Health care costs are rising worldwide at rates that alarm governments, businesses and individuals, acknowledged Daniel Vasella, chairman and CEO of Novartis AG, a global pharmaceutical corporation. Prescription drugs, however, are a small portion of medical expenditures; the real cost-drivers are hospitals and an aging population, he told an MIT audience at the Sept. 18 Industry Leaders in Technology and Management lecture.
"Health care expenditures as a percent of GDP have grown in most countries," Vasella said. His talk was titled "Pharmaceuticals: Just a Cost Factor?" and sponsored by MIT's Industrial Liaison Program and the Center for Technology, Policy and Industrial Development.
"In the U.S. in 2001, $1.4 trillion was spent overall on health care -- and drugs made up 10 percent of that. If you look at the press coverage, 90 percent is focusing on the 10 percent. Yet most countries have hospital costs around 40 to 50 percent with very little focus on managing these costs," he said.
Drug companies are an easy target, Vasella said, because they tend to be international, are remote from patients, and publicly state profits. People (and governments) tend to like their own doctors and hospitals, so are they less apt to question fees. Prescription drug expenditures total about 1.7 percent of the GDP, he said, noting that Americans spend more on videos and music than on medicines.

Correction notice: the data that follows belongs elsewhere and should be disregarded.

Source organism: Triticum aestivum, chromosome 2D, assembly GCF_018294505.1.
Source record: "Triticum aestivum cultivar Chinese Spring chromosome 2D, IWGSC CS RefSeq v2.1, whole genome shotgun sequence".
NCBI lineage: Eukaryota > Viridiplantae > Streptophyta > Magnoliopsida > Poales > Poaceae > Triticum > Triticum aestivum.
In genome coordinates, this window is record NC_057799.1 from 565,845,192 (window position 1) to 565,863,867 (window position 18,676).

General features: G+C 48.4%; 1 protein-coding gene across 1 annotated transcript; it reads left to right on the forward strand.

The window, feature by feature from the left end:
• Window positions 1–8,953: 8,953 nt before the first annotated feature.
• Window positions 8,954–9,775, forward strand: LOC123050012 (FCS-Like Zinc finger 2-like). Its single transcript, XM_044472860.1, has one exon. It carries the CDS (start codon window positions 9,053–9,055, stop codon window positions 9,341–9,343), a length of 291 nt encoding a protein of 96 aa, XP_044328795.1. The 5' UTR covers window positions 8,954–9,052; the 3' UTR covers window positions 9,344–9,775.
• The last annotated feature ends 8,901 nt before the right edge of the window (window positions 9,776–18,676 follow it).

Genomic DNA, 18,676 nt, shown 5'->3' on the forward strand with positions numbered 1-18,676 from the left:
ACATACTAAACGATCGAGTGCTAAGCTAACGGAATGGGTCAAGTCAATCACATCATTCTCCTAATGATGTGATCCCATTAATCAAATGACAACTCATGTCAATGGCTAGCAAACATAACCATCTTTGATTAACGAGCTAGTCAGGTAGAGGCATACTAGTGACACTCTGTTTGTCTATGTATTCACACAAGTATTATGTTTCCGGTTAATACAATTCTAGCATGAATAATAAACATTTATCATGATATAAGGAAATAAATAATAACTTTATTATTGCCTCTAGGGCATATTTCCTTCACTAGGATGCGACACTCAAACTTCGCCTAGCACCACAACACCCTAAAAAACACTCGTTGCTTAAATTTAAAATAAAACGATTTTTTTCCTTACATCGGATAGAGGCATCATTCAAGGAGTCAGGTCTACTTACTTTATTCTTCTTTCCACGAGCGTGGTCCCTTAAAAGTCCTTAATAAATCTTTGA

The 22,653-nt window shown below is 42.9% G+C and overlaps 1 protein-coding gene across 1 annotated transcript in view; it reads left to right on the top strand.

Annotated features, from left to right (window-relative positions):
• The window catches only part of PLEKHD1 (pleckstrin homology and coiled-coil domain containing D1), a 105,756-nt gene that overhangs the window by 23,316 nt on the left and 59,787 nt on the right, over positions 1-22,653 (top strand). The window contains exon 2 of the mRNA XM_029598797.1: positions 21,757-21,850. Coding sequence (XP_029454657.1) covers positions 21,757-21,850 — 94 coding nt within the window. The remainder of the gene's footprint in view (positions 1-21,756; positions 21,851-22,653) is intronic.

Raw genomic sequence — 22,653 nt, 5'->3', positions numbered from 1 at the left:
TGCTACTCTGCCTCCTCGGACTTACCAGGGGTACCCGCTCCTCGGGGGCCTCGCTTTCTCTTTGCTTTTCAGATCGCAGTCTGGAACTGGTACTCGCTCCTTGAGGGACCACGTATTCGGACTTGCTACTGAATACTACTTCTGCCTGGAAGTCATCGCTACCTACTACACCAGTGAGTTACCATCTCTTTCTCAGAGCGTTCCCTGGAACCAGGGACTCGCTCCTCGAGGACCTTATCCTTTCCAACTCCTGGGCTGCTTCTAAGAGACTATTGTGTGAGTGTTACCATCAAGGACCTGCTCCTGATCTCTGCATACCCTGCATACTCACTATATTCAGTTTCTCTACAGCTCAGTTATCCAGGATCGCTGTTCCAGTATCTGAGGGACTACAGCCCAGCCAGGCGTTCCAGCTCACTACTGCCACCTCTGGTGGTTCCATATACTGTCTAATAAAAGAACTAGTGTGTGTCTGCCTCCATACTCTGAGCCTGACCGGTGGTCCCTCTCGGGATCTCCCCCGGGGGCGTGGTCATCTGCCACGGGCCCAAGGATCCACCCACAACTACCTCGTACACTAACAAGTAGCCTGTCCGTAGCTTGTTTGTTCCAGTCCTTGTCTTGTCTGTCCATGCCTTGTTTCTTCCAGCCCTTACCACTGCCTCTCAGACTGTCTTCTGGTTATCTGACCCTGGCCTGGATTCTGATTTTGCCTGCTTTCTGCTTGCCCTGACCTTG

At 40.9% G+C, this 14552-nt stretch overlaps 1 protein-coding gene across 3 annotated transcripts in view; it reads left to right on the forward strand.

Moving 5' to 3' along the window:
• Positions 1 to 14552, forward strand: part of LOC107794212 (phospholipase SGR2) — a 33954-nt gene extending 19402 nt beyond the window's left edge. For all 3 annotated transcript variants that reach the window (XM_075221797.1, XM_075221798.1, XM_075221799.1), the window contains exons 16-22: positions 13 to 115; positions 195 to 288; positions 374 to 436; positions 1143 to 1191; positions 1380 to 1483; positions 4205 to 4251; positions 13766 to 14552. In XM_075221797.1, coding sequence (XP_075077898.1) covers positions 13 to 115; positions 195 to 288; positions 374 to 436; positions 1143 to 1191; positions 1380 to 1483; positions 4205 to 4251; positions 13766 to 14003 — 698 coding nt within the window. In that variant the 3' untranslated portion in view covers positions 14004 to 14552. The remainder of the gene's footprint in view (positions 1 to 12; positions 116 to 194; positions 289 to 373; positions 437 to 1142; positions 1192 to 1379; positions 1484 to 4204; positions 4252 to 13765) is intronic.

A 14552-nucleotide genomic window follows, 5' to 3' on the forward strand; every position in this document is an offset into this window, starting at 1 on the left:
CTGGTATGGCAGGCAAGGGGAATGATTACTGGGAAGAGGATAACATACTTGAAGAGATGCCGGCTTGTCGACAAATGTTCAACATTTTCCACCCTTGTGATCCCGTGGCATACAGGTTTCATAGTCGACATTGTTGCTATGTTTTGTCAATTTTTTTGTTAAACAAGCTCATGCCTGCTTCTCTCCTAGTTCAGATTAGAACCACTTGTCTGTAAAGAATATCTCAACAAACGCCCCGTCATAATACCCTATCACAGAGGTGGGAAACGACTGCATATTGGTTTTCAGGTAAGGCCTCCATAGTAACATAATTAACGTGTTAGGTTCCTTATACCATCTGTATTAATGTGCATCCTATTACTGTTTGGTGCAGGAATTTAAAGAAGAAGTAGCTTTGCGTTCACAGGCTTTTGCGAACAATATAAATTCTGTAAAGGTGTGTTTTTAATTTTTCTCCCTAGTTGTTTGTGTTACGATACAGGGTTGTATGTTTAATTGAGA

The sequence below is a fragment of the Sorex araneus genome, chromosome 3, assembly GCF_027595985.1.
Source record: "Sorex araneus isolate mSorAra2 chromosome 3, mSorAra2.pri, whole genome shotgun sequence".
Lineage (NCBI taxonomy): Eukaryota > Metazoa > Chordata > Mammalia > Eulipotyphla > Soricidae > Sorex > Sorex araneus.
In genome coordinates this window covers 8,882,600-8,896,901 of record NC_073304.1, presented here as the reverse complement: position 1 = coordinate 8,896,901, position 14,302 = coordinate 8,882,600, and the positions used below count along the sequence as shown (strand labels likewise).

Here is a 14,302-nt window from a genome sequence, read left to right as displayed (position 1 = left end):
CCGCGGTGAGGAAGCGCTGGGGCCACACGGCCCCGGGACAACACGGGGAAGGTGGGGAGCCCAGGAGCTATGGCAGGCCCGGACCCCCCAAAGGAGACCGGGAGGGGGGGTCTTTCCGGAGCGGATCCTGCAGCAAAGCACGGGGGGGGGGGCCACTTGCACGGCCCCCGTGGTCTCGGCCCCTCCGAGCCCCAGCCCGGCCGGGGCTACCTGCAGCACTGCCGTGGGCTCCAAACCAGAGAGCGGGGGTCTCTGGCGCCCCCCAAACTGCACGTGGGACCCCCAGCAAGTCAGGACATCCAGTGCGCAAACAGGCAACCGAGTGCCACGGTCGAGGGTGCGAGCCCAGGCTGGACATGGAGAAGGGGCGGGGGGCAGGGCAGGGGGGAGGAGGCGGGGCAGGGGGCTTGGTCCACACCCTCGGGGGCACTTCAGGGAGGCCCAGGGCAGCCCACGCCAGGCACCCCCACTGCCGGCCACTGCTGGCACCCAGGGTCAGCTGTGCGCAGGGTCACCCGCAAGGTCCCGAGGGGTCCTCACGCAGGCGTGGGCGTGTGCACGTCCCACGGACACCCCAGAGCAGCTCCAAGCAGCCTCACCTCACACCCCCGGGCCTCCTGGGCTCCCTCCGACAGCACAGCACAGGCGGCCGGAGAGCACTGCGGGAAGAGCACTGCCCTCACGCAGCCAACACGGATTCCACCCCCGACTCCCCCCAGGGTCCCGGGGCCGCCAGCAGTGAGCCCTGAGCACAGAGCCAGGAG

Public health care discussions often assume that costs can be contained and perhaps even reduced. "We have to be aware that that is an illusion," said Vasella (who holds an M.D.) "With an increase in numbers of seniors and a decrease in the birth rates in all industrialized countries, the outcome is undeniable. There will be more need and it's impossible to reduce health care expenditures unless we ration care. The fact is that costs will increase -- the question is, how much?"
Health care expenditures increase with age and then escalate more sharply at age 50-55, costing about $3,500 a year per person at their peak, he said. The world population is aging and, in North America, the percentage of people over 60 is expected to grow from 16 percent in 1995 to 30 percent in 2040.
Pharmaceuticals, however, are not just a cost factor, Vasella said. The industry has contributed to the worldwide increase in health and quality of life, including rising life expectancy and decreasing disability -- a factor that dropped from 26 percent of American seniors in 1982 to 19 percent in 1999, he said.
Vasella, who led the merger of Sandoz and Ciba-Geigy, strengthened the company's research capacity by establishing a Genomics Institute and by moving research headquarters to a 240,000-square-foot facility in the former Necco factory adjacent to MIT. The company projects 2003 sales of $24 billion.
Vasella concluded the talk by quoting a Mongolian proverb: "Being sick, one thinks of the cure. Being healthy, one thinks of the cost."